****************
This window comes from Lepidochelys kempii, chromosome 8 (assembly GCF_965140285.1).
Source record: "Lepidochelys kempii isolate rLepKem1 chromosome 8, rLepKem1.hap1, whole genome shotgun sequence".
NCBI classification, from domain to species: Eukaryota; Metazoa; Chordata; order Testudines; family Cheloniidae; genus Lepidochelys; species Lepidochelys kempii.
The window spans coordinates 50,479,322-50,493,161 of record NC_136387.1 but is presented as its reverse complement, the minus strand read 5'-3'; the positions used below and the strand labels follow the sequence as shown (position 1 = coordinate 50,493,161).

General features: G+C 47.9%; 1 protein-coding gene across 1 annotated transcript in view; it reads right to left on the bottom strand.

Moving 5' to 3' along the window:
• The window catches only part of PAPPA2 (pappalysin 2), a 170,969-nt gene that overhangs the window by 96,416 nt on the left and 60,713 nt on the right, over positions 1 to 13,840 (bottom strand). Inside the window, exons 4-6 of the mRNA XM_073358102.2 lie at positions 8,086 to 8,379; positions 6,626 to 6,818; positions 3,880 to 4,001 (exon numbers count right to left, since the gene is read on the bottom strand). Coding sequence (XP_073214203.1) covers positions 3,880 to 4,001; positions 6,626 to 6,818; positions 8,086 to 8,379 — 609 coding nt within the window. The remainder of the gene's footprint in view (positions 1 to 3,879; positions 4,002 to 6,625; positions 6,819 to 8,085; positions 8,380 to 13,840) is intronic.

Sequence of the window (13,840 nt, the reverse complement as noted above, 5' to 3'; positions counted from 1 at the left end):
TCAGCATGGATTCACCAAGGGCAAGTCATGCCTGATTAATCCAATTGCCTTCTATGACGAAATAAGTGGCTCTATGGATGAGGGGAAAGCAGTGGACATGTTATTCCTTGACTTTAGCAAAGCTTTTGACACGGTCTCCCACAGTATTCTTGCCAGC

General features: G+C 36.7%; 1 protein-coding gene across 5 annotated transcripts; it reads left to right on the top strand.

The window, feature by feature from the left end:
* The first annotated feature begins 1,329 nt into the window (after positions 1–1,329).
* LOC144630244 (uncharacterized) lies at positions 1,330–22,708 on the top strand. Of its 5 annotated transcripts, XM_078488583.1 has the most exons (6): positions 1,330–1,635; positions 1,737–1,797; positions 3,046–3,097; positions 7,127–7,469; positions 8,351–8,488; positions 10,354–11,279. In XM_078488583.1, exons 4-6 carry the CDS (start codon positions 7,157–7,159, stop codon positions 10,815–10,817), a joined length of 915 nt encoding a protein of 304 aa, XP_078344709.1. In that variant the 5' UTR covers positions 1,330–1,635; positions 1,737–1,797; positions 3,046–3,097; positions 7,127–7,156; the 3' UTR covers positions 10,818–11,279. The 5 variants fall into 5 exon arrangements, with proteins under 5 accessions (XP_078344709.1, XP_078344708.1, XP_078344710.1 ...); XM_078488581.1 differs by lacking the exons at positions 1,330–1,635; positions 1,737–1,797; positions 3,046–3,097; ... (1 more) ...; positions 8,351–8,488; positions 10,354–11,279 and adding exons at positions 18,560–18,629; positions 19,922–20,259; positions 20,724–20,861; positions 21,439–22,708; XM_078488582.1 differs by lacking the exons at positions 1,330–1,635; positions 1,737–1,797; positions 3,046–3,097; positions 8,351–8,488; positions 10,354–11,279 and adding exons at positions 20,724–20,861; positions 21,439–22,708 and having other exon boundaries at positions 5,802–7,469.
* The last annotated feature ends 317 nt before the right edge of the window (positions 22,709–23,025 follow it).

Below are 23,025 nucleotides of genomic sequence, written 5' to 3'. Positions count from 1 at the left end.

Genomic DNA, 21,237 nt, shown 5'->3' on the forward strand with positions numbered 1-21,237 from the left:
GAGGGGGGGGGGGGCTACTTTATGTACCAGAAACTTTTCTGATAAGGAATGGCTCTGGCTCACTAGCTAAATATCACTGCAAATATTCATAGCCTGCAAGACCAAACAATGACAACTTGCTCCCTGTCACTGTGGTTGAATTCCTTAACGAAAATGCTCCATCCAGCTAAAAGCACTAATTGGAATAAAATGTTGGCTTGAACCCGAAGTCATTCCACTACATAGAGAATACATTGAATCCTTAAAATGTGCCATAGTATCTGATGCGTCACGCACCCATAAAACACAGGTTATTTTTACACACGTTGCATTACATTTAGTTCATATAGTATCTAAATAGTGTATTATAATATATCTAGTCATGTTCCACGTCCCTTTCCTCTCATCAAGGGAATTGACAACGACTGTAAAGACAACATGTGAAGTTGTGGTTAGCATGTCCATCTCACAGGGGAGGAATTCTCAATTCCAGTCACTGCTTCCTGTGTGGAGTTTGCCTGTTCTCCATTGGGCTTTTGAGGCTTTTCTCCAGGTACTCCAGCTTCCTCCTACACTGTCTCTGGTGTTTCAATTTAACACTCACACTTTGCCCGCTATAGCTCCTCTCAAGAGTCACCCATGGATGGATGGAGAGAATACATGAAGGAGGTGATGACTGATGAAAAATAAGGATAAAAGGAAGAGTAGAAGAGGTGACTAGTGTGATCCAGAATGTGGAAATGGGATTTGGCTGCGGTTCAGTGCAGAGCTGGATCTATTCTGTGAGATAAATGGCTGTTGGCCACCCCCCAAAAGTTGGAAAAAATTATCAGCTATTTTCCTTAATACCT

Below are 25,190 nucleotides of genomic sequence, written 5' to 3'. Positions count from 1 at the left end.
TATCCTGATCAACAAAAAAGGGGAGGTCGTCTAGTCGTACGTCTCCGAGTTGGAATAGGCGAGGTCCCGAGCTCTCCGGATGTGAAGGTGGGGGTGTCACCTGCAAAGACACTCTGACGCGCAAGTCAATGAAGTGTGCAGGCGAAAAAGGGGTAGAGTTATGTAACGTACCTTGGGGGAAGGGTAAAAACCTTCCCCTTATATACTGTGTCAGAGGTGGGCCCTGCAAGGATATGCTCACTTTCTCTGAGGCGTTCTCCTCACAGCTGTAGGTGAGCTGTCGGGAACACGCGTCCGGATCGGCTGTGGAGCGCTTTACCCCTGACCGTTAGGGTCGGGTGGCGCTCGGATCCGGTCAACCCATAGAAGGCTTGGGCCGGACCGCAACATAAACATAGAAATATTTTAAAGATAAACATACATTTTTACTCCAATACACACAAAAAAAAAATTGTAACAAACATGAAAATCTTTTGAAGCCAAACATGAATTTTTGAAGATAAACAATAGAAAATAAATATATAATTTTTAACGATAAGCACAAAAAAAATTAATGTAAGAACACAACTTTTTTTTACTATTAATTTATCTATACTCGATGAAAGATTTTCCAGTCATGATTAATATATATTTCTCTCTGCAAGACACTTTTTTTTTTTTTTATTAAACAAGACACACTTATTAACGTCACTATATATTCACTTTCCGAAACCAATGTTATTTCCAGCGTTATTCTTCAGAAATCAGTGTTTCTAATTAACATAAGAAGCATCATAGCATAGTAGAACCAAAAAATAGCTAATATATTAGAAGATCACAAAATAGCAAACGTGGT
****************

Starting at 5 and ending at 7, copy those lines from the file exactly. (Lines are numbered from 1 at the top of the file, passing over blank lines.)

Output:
General features: G+C 47.9%; 1 protein-coding gene across 1 annotated transcript in view; it reads right to left on the bottom strand.

Moving 5' to 3' along the window:
• The window catches only part of PAPPA2 (pappalysin 2), a 170,969-nt gene that overhangs the window by 96,416 nt on the left and 60,713 nt on the right, over positions 1 to 13,840 (bottom strand). Inside the window, exons 4-6 of the mRNA XM_073358102.2 lie at positions 8,086 to 8,379; positions 6,626 to 6,818; positions 3,880 to 4,001 (exon numbers count right to left, since the gene is read on the bottom strand). Coding sequence (XP_073214203.1) covers positions 3,880 to 4,001; positions 6,626 to 6,818; positions 8,086 to 8,379 — 609 coding nt within the window. The remainder of the gene's footprint in view (positions 1 to 3,879; positions 4,002 to 6,625; positions 6,819 to 8,085; positions 8,380 to 13,840) is intronic.